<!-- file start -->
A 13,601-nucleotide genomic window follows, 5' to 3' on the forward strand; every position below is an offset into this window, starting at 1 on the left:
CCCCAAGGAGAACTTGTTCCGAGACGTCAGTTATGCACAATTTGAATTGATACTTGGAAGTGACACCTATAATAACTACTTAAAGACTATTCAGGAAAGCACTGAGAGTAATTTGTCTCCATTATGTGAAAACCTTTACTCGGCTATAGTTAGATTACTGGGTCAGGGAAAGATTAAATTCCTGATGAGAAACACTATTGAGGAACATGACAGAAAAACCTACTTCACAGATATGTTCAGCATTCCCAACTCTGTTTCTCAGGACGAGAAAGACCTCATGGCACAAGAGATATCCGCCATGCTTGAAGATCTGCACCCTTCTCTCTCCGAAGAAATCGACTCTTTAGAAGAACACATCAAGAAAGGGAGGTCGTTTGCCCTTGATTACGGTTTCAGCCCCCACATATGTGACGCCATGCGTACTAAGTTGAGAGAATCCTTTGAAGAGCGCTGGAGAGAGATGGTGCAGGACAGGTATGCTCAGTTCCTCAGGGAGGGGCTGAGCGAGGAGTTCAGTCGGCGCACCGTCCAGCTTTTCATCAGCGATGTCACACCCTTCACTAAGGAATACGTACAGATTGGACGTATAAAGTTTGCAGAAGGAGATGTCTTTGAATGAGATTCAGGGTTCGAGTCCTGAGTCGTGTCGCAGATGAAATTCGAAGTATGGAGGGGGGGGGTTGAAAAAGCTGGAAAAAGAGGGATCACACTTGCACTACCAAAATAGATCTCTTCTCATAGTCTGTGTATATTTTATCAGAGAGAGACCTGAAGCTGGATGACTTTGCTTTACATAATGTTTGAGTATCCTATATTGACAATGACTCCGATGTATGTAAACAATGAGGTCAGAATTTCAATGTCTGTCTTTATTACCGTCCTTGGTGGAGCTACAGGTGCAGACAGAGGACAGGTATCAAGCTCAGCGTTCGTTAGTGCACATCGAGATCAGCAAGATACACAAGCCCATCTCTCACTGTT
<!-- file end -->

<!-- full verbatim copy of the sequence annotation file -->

A 13,601-nucleotide genomic window follows, 5' to 3' on the forward strand; every position below is an offset into this window, starting at 1 on the left:
CCCCAAGGAGAACTTGTTCCGAGACGTCAGTTATGCACAATTTGAATTGATACTTGGAAGTGACACCTATAATAACTACTTAAAGACTATTCAGGAAAGCACTGAGAGTAATTTGTCTCCATTATGTGAAAACCTTTACTCGGCTATAGTTAGATTACTGGGTCAGGGAAAGATTAAATTCCTGATGAGAAACACTATTGAGGAACATGACAGAAAAACCTACTTCACAGATATGTTCAGCATTCCCAACTCTGTTTCTCAGGACGAGAAAGACCTCATGGCACAAGAGATATCCGCCATGCTTGAAGATCTGCACCCTTCTCTCTCCGAAGAAATCGACTCTTTAGAAGAACACATCAAGAAAGGGAGGTCGTTTGCCCTTGATTACGGTTTCAGCCCCCACATATGTGACGCCATGCGTACTAAGTTGAGAGAATCCTTTGAAGAGCGCTGGAGAGAGATGGTGCAGGACAGGTATGCTCAGTTCCTCAGGGAGGGGCTGAGCGAGGAGTTCAGTCGGCGCACCGTCCAGCTTTTCATCAGCGATGTCACACCCTTCACTAAGGAATACGTACAGATTGGACGTATAAAGTTTGCAGAAGGAGATGTCTTTGAATGAGATTCAGGGTTCGAGTCCTGAGTCGTGTCGCAGATGAAATTCGAAGTATGGAGGGGGGGGGTTGAAAAAGCTGGAAAAAGAGGGATCACACTTGCACTACCAAAATAGATCTCTTCTCATAGTCTGTGTATATTTTATCAGAGAGAGACCTGAAGCTGGATGACTTTGCTTTACATAATGTTTGAGTATCCTATATTGACAATGACTCCGATGTATGTAAACAATGAGGTCAGAATTTCAATGTCTGTCTTTATTACCGTCCTTGGTGGAGCTACAGGTGCAGACAGAGGACAGGTATCAAGCTCAGCGTTCGTTAGTGCACATCGAGATCAGCAAGATACACAAGCCCATCTCTCACTGTT